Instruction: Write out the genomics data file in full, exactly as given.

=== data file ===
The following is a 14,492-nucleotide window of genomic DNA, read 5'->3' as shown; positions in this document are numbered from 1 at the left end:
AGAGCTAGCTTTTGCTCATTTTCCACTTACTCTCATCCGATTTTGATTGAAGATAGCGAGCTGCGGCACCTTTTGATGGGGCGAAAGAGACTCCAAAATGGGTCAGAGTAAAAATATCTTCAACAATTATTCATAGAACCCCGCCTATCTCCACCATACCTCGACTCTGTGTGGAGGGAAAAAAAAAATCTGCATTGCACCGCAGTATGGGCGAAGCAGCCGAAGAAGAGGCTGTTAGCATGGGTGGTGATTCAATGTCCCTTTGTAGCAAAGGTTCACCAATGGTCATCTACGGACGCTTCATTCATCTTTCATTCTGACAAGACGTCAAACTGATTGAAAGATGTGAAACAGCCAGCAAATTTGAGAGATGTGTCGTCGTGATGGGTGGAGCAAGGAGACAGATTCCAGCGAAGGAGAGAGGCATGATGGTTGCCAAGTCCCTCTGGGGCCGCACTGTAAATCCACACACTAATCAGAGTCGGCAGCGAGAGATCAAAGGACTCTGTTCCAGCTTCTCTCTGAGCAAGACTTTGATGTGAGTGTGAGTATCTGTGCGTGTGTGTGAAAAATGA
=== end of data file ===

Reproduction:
The following is a 14,492-nucleotide window of genomic DNA, read 5'->3' as shown; positions in this document are numbered from 1 at the left end:
AGAGCTAGCTTTTGCTCATTTTCCACTTACTCTCATCCGATTTTGATTGAAGATAGCGAGCTGCGGCACCTTTTGATGGGGCGAAAGAGACTCCAAAATGGGTCAGAGTAAAAATATCTTCAACAATTATTCATAGAACCCCGCCTATCTCCACCATACCTCGACTCTGTGTGGAGGGAAAAAAAAAATCTGCATTGCACCGCAGTATGGGCGAAGCAGCCGAAGAAGAGGCTGTTAGCATGGGTGGTGATTCAATGTCCCTTTGTAGCAAAGGTTCACCAATGGTCATCTACGGACGCTTCATTCATCTTTCATTCTGACAAGACGTCAAACTGATTGAAAGATGTGAAACAGCCAGCAAATTTGAGAGATGTGTCGTCGTGATGGGTGGAGCAAGGAGACAGATTCCAGCGAAGGAGAGAGGCATGATGGTTGCCAAGTCCCTCTGGGGCCGCACTGTAAATCCACACACTAATCAGAGTCGGCAGCGAGAGATCAAAGGACTCTGTTCCAGCTTCTCTCTGAGCAAGACTTTGATGTGAGTGTGAGTATCTGTGCGTGTGTGTGAAAAATGA